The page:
Our tour continued along until the path took us on the river. A floating path sits on top of the river itself, telescoping ramps on either end expand or contract based on the water level. It was truly a great piece of engineering and a nice place to get away from the rest of the city.
We concluded our tour returning to the downtown side of the river via a pedestrian and bicycle path which ran alongside, but protected from, motor traffic. We rode back to our hotel in a “pop-up” protected bike lane running down one of the main streets in the city. This project, called Better Naito, took one lane of traffic away from motorists to add a two-way cycle track and a pedestrian path. Though initially just a one-time installment for a downtown festival, it has since gained so much public support it lasts throughout the summer months and will be re-installed next year.
The Importance of Equity in Bike Share
The rest of the week was filled with many panels, workshops, and booths from various vendors/groups. With the big leaps in E-bikes and rental scooters they certainly had a presence, I was glad to see however that the concentration was mostly focused on equity. I believe bike share can be a great resource for everyone, but only if the practices are such that they truly are made available to everyone. Without working towards equity, bike share will always be viewed as a white-collar luxury. With that in mind, it was great to see the various programs in place around the world focused on providing bike share to the people most in need of affordable transportations and making sure it works to suit their needs.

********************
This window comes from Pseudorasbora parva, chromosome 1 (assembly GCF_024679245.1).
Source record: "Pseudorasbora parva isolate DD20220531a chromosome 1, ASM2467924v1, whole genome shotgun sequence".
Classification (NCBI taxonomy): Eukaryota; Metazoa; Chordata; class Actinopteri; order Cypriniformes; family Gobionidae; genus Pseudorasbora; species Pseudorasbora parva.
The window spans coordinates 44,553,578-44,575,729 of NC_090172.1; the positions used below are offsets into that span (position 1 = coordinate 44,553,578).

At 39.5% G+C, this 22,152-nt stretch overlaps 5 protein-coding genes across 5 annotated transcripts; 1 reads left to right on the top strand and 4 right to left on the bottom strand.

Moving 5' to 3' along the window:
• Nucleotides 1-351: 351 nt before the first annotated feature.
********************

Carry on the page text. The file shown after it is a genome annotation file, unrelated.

G.A.R.E. (Government Alliance for Race and Equity) headlined a lot of the remaining workshops. They provided a “racial equity toolkit” which allows individuals and organizations to put any of their practices or programs through to ensure they are serving and incorporating equity in all facets. They also provided strategies to address “dog whistles” and opposition to equity work after asking those under the Better Bike Share Partnership gran what they’d most find valuable. I found that spoke wonders to the opposition faced around the country and was very happy to see an approach which did not try to handle such issues with “kid gloves”.
It was truly a great experience and very encouraging to see so many people from minority groups providing their insight and experience, always with a theme of looking forward and the necessity of better practices in the future. However, I couldn’t help but think the whole time of the setting I was in. Portland is a predominantly white city (73% according to my research) and one with a lot of displacement of minority groups. Their bicycle and pedestrian infrastructure seem to go up with little or no opposition. Simply put, it’s a different world than New Orleans and there is no place I’d rather be than New Orleans. I realize that we have a much larger uphill battle (though much fewer hills) but there is no place I’d rather be working on it and nobody I’d sooner work for than the great people of New Orleans.